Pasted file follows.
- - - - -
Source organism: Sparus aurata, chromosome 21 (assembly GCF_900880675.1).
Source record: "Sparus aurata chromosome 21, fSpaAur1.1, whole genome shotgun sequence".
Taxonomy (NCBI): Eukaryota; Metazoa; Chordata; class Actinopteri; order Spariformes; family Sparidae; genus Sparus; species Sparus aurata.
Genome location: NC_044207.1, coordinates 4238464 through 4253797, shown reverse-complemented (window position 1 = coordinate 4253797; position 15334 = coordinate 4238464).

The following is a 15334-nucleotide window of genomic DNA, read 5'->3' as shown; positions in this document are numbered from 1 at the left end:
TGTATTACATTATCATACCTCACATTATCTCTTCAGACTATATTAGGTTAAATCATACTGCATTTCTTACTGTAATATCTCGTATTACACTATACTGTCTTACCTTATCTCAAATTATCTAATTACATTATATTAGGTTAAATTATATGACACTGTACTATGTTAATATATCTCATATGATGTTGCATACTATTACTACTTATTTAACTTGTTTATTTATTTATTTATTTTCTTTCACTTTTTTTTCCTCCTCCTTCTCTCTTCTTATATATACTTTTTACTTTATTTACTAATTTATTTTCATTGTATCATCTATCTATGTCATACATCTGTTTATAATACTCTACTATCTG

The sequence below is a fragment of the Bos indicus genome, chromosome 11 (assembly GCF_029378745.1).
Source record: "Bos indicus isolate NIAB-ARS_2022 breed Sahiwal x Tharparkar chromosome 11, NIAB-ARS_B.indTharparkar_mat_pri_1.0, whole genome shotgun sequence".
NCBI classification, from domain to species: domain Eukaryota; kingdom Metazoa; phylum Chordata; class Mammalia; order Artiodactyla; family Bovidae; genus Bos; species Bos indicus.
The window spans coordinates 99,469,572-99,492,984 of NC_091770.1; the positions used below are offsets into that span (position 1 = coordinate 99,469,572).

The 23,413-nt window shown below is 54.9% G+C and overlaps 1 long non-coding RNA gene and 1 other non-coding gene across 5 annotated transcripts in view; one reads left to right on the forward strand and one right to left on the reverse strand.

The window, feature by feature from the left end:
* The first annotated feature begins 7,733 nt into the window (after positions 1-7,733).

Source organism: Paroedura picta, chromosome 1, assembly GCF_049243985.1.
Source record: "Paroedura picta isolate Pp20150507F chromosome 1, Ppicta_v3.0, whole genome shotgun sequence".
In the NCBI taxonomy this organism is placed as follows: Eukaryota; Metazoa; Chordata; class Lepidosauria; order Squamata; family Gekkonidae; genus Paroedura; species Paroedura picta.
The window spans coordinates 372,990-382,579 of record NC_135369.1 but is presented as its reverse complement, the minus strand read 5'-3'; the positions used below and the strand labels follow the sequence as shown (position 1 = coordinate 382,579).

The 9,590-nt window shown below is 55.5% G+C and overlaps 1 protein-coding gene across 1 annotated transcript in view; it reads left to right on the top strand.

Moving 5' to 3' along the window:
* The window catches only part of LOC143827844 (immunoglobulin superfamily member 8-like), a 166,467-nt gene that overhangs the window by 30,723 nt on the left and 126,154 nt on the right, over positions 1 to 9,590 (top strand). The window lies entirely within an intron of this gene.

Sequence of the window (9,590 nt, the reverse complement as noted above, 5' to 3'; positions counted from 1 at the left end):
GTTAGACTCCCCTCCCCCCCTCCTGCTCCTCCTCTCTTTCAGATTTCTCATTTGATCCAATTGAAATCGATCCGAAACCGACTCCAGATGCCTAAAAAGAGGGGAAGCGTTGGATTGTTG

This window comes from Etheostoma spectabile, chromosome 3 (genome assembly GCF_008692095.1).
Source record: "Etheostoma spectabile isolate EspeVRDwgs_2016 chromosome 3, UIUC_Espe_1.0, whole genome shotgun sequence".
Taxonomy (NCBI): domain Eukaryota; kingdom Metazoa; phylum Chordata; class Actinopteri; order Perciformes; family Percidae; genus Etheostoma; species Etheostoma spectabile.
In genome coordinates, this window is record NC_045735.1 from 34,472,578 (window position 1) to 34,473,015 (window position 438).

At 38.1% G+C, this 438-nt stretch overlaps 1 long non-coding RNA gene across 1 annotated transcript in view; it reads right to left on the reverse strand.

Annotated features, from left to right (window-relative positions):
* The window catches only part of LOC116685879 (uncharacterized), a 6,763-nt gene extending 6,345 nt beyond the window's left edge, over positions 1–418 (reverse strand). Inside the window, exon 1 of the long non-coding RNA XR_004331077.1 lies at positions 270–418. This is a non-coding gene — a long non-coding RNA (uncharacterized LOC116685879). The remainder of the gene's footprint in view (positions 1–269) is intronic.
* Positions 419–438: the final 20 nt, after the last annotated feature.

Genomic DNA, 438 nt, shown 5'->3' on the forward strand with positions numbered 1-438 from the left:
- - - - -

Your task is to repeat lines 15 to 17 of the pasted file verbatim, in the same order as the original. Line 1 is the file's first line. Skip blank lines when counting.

Source record: "Paroedura picta isolate Pp20150507F chromosome 1, Ppicta_v3.0, whole genome shotgun sequence".
In the NCBI taxonomy this organism is placed as follows: Eukaryota; Metazoa; Chordata; class Lepidosauria; order Squamata; family Gekkonidae; genus Paroedura; species Paroedura picta.
The window spans coordinates 372,990-382,579 of record NC_135369.1 but is presented as its reverse complement, the minus strand read 5'-3'; the positions used below and the strand labels follow the sequence as shown (position 1 = coordinate 382,579).